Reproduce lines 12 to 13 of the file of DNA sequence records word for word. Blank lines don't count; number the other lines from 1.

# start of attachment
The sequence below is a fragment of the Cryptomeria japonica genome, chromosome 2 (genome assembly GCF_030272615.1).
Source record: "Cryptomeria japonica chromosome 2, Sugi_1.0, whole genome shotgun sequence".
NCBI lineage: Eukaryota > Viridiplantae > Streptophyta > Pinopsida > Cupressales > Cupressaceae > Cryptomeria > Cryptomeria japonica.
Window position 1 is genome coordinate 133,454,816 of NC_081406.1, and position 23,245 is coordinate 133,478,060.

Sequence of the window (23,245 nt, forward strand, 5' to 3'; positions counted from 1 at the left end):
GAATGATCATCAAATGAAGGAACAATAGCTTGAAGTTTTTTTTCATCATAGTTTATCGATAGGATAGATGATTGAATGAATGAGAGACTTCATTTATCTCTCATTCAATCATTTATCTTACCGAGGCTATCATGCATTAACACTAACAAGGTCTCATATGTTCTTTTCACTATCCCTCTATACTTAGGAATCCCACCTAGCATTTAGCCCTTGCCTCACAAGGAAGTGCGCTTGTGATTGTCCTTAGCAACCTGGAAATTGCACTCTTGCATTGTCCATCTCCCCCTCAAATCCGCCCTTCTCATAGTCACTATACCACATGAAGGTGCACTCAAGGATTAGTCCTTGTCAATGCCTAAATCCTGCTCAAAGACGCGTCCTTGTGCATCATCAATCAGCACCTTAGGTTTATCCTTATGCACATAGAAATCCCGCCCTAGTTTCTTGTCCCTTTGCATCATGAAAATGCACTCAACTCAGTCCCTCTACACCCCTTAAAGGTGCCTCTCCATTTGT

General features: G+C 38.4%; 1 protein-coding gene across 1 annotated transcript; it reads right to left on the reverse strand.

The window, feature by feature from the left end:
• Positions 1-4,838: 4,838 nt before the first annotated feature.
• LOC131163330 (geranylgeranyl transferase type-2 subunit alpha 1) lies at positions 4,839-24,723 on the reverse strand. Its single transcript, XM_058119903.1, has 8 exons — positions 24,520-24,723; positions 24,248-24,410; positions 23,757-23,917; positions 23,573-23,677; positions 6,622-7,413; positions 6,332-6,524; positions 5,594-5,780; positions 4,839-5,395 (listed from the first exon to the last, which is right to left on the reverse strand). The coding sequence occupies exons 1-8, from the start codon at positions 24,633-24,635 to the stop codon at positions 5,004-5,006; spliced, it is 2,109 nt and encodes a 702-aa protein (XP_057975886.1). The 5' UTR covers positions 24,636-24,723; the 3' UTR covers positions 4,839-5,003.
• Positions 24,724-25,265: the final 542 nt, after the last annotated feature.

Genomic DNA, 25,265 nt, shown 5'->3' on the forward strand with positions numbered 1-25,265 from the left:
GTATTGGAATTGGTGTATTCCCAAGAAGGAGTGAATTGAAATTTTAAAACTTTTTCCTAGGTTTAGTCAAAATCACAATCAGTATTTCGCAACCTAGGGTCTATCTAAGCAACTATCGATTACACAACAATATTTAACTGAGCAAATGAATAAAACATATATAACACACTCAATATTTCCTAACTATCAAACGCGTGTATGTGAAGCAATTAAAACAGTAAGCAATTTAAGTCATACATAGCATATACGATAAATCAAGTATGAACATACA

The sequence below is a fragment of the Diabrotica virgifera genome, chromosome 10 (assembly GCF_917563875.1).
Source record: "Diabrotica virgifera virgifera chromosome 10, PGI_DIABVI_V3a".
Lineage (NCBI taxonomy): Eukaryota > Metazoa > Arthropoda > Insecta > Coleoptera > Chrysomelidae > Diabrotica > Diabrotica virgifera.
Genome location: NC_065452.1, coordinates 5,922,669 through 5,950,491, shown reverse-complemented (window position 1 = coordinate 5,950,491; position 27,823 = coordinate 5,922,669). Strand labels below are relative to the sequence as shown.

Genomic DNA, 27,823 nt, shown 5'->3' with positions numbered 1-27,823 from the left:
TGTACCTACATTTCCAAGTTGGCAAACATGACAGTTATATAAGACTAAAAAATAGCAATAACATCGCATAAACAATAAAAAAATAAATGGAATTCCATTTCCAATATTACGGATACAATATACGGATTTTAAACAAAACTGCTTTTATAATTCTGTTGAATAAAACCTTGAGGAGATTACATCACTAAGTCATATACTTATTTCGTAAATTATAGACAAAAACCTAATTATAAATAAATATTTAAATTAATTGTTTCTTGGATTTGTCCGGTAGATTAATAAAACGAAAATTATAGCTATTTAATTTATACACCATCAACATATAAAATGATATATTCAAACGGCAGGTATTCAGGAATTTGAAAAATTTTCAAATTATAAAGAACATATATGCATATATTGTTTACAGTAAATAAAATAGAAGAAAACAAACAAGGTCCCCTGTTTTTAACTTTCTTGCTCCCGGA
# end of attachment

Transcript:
Genomic DNA, 25,265 nt, shown 5'->3' on the forward strand with positions numbered 1-25,265 from the left:
GTATTGGAATTGGTGTATTCCCAAGAAGGAGTGAATTGAAATTTTAAAACTTTTTCCTAGGTTTAGTCAAAATCACAATCAGTATTTCGCAACCTAGGGTCTATCTAAGCAACTATCGATTACACAACAATATTTAACTGAGCAAATGAATAAAACATATATAACACACTCAATATTTCCTAACTATCAAACGCGTGTATGTGAAGCAATTAAAACAGTAAGCAATTTAAGTCATACATAGCATATACGATAAATCAAGTATGAACATACA